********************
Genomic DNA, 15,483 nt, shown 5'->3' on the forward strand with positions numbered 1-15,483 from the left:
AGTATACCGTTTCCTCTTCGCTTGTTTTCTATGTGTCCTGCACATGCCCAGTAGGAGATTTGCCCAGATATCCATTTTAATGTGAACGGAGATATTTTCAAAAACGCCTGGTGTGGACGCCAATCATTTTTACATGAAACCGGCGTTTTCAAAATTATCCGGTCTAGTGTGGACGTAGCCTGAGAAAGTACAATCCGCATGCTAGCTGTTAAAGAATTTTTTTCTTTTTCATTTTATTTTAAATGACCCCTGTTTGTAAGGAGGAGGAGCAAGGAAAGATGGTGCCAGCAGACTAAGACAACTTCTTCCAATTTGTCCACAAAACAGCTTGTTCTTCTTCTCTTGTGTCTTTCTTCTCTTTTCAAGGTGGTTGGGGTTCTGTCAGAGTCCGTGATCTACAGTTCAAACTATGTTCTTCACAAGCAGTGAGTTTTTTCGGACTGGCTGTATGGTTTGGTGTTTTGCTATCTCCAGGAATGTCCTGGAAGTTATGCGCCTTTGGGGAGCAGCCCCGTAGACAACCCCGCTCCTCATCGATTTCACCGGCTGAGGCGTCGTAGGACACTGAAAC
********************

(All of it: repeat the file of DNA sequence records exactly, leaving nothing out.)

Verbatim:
Genomic DNA, 15,483 nt, shown 5'->3' on the forward strand with positions numbered 1-15,483 from the left:
AGTATACCGTTTCCTCTTCGCTTGTTTTCTATGTGTCCTGCACATGCCCAGTAGGAGATTTGCCCAGATATCCATTTTAATGTGAACGGAGATATTTTCAAAAACGCCTGGTGTGGACGCCAATCATTTTTACATGAAACCGGCGTTTTCAAAATTATCCGGTCTAGTGTGGACGTAGCCTGAGAAAGTACAATCCGCATGCTAGCTGTTAAAGAATTTTTTTCTTTTTCATTTTATTTTAAATGACCCCTGTTTGTAAGGAGGAGGAGCAAGGAAAGATGGTGCCAGCAGACTAAGACAACTTCTTCCAATTTGTCCACAAAACAGCTTGTTCTTCTTCTCTTGTGTCTTTCTTCTCTTTTCAAGGTGGTTGGGGTTCTGTCAGAGTCCGTGATCTACAGTTCAAACTATGTTCTTCACAAGCAGTGAGTTTTTTCGGACTGGCTGTATGGTTTGGTGTTTTGCTATCTCCAGGAATGTCCTGGAAGTTATGCGCCTTTGGGGAGCAGCCCCGTAGACAACCCCGCTCCTCATCGATTTCACCGGCTGAGGCGTCGTAGGACACTGAAAC